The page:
Critical analyses of public participation as part of the environmental impact assessment process for the installation of gas pipeline / by Werner Petrick
Petrick, Werner Arthur
MetadataShow full item record
The protection of the environment is becoming one of the most pressing concerns of mankind in the 21St century. South African Legislation requires an environmental impact assessment (EM) to obtain authorisation for executing certain activities. Constructing and operating a gas pipeline requires an authorisation from the relevant authorities under the EIA legislation. One of the objectives of an EIA is to ensure public involvement. South African legislation stipulates guidelines for conducting public participation but leaves voids for interpretation on how to most effectively apply these guidelines. This study investigates how an appropriate and cost and time effective public participation process for proposed new Sasol Gas pipelines should be conducted. The method of investigation is to first address four sub-questions relating to EIAs in South Africa; the meaning of public participation; public participation as a component of EIAs; and specific problems and lessons learned in some case studies. These sub-questions were discussed and answered, respectively in Chapters 2, 3, 4 and 5 of this report. In Chapter 6 the student concluded and gave recommendations to conduct an effective public participation process for Sasol Gas pipeline projects. The research determined that the public participation process recommended for these projects cannot be limited to one prescriptive process as each project differs from the next. Certain Sasol Gas pipeline projects need a very extensive public participation process, whereas, a "limited" public participation process can be applied on certain Sasol Gas pipeline projects and still be effective. The public participation process to be followed for both types above, is recommended in detail in Chapter 6 under the planning, participation and exit phases. These two proposed processes are internally also flexible, as discussed in this report.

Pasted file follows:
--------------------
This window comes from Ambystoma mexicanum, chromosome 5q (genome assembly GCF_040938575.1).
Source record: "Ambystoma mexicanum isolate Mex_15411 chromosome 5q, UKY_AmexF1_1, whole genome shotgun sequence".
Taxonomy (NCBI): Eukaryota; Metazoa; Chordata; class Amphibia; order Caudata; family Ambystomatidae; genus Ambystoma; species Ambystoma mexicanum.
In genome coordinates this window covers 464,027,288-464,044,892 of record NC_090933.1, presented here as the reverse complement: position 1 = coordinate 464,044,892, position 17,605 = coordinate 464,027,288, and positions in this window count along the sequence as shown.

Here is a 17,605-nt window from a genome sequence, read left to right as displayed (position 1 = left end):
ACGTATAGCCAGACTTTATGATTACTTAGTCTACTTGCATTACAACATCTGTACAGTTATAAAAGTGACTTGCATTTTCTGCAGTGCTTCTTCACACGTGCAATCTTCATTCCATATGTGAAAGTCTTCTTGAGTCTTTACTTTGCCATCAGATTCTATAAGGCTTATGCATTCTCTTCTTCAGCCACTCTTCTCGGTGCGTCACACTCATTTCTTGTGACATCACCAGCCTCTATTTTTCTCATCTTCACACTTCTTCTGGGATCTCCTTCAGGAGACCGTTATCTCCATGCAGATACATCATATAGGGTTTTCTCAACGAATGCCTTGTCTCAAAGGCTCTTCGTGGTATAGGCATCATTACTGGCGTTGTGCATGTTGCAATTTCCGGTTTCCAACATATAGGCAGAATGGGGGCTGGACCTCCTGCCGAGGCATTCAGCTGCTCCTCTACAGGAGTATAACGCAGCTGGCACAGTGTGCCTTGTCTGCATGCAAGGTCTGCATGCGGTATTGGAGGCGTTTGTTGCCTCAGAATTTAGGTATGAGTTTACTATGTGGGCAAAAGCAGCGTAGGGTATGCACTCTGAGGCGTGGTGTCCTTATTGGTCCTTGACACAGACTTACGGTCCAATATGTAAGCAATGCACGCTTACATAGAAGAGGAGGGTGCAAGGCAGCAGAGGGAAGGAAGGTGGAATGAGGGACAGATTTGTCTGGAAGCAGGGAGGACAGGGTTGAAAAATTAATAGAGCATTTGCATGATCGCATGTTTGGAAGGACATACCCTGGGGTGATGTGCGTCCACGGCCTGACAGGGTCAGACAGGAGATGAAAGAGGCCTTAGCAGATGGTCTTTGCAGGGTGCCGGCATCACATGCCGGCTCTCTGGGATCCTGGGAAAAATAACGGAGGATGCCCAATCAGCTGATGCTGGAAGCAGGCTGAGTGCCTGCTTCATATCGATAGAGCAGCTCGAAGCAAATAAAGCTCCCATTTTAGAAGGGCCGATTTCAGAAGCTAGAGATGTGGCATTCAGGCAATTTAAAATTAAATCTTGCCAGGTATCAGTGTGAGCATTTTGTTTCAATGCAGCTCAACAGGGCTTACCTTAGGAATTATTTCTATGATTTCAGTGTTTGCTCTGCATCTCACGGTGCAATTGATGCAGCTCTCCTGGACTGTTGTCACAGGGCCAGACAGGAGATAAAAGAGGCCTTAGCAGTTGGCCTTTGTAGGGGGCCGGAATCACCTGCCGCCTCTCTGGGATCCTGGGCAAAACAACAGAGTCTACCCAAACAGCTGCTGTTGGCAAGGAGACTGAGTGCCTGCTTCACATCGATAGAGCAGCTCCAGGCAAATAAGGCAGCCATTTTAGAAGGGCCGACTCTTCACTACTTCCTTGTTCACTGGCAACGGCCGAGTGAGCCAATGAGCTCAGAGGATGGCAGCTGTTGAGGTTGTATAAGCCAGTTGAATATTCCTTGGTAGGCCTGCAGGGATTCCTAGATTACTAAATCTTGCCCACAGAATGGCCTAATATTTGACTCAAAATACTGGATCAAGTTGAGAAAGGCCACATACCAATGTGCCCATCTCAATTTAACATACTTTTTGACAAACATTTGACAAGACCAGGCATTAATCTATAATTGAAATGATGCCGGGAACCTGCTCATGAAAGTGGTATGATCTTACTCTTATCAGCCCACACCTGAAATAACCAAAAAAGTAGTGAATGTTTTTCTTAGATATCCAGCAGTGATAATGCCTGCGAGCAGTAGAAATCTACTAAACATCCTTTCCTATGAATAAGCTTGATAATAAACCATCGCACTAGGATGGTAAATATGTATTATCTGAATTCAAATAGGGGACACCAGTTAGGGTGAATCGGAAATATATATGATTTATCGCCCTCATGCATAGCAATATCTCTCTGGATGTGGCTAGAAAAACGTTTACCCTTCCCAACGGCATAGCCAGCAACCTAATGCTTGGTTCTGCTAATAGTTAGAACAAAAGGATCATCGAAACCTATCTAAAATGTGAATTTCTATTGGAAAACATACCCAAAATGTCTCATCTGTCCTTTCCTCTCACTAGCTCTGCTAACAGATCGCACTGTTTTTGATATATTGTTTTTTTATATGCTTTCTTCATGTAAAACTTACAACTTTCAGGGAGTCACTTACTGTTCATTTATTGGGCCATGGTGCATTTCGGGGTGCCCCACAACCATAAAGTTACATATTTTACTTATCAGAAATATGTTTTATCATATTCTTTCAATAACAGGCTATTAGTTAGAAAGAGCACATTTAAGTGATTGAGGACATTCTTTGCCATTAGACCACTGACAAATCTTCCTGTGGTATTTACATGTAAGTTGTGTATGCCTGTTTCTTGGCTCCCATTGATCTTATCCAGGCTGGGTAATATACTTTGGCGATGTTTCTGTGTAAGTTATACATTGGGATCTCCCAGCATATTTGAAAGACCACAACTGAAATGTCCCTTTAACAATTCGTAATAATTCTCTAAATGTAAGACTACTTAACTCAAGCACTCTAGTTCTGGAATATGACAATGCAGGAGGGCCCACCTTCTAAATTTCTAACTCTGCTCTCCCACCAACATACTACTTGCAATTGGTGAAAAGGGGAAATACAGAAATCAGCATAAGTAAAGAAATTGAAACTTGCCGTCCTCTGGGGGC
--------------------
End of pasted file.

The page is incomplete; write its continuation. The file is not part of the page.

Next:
- ETD@PUK